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Frequency and Associated Factors of Amphotericin B Nephrotoxicity in Hospitalized Patients in Hematology-Oncology Wards in the Southwest of Iran.

Nephro-urology Monthly 2016 September
BACKGROUND: Nephrotoxicity is the most clinically significant adverse reaction of amphotericin B. Different aspects of amphotericin B (AmB) nephrotoxicity have not been studied well in our population.

OBJECTIVES: The purpose of this study was to assess the frequency, time onset, and possible associated factors of AmB nephrotoxicity in hospitalized patients in hematology-oncology wards in the southwest of Iran.

PATIENTS AND METHODS: A cross-sectional, observational study was performed over a period of 9 months at 2 hematology-oncology and 1 hematopoietic stem cell transplantation wards at Namazi Hospital. Patients aged 15 years or older with no documented history of acute kidney injury or chronic kidney disease who were scheduled to receive formulations of AmB intravenously for at least 1 week were included. The required demographic and clinical data of the patients were recorded. Urine urea, creatinine, sodium, potassium, and magnesium levels were measured at days 0, 3, 5, 7, 10, and 14 of the AmB treatment. AmB nephrotoxicity based on serum creatinine increase, renal potassium wasting, hypokalemia, and hypomagnesemia were determined.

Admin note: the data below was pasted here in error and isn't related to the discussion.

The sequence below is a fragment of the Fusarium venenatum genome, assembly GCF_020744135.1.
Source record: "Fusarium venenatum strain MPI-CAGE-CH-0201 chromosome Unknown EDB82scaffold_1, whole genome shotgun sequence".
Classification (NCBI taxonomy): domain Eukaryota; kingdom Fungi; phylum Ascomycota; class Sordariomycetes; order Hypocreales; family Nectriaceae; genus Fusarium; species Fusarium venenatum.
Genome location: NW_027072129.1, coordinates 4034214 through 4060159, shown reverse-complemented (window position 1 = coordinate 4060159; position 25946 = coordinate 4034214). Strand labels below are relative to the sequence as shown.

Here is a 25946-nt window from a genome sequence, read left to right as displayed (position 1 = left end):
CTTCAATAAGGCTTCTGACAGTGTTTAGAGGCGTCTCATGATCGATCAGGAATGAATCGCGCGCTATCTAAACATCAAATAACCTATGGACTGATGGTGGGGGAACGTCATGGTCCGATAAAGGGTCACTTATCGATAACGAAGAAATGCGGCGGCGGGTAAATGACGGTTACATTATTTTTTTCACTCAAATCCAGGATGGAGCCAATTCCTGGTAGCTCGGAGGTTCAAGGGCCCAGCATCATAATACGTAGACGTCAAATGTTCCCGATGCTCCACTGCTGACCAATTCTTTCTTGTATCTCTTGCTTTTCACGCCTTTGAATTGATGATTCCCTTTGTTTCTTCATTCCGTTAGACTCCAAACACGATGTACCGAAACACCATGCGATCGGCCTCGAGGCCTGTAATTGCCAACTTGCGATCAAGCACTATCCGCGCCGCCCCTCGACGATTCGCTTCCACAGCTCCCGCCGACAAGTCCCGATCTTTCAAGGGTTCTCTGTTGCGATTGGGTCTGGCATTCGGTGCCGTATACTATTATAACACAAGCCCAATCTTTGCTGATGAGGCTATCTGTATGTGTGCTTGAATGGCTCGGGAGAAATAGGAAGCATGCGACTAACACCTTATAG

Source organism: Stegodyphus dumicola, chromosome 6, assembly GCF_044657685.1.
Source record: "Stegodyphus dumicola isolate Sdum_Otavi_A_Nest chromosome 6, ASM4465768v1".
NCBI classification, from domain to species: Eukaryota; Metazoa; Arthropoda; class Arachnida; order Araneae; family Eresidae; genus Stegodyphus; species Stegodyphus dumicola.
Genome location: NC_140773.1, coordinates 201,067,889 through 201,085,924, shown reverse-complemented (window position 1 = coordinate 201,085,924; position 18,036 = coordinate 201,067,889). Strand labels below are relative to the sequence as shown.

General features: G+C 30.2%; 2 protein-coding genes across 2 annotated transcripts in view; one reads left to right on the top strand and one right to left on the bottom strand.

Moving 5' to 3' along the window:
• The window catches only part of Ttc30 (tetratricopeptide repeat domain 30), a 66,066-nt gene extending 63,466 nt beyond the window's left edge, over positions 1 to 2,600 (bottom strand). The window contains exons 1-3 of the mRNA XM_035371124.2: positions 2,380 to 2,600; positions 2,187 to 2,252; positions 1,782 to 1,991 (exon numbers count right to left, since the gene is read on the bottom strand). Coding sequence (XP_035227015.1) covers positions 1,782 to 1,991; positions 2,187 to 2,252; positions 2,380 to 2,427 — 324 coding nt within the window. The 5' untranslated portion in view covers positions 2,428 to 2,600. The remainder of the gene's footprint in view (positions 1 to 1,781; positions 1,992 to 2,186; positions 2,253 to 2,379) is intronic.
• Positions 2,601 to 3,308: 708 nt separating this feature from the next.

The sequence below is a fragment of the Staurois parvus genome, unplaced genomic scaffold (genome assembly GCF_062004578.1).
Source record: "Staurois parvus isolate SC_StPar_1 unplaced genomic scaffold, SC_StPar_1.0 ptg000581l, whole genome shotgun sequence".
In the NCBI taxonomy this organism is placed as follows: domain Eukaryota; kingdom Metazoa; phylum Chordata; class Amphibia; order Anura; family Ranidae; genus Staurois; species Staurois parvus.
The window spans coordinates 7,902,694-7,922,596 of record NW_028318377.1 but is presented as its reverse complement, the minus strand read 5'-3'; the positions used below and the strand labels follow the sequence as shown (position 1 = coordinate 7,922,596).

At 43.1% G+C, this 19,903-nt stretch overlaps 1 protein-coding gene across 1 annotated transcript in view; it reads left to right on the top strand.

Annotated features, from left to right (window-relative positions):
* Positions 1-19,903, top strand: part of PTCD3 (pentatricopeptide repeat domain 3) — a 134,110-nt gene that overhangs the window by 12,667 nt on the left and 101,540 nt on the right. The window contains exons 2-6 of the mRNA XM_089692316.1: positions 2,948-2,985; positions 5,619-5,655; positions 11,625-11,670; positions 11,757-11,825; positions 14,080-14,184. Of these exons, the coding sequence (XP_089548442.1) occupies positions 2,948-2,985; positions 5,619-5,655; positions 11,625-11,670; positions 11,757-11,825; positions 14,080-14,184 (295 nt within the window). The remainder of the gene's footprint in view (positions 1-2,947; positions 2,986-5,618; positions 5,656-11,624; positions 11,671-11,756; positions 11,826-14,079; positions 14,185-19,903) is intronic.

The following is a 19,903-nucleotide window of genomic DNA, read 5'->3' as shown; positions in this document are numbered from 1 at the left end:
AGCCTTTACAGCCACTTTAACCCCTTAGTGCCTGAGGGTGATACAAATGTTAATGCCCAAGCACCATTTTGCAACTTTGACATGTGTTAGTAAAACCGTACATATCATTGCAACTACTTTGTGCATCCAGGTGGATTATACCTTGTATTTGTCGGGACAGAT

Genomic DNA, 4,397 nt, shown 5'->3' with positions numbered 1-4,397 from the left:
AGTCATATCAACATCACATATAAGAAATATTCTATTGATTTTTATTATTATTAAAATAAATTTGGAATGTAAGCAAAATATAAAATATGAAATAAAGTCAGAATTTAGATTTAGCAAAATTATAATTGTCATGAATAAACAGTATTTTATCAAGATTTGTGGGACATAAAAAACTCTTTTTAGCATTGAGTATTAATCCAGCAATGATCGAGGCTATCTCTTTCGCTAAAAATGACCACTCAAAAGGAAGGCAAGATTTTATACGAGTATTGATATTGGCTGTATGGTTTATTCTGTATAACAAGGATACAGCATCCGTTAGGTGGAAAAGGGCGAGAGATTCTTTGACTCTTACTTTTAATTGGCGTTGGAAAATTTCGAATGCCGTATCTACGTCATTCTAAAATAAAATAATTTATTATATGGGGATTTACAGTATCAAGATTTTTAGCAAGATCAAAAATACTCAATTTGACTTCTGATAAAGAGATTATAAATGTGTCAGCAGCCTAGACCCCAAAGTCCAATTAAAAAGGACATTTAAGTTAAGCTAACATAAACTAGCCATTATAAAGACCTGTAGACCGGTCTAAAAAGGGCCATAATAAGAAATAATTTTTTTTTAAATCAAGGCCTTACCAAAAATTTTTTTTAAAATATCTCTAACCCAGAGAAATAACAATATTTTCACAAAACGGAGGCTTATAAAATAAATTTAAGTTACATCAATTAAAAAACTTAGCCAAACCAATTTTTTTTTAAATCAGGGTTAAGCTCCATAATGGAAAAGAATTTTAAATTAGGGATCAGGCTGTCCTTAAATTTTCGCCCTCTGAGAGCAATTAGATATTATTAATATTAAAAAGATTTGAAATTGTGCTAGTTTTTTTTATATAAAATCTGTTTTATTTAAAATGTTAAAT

RESULTS: Among the 40 patients recruited for the study, 11 (27.5%) patients developed AmB nephrotoxicity with a mean ± standard deviation onset of 6.73 ± 2.36 days. In 5 patients, AmB nephrotoxicity resolved spontaneously without any intervention. According to the multivariate logistic regression model, none of the studied demographic, clinical, and paraclinical variables were significantly associated with AmB nephrotoxicity. The duration of hospitalization (P = 0.541) and the mortality rate (P = 0.723) were comparable between the patients with and without AmB nephrotoxicity. Hypokalemia and renal potassium wasting were identified in 45% and 27.5% of the patients during AmB treatment, respectively.

CONCLUSIONS: Nearly one-third (27.5%) of our cohort developed nephrotoxicity within the first week of AmB treatment. Hypokalemia and renal potassium wasting were more notable, affecting about one-half and one-third of the AmB recipients, respectively.

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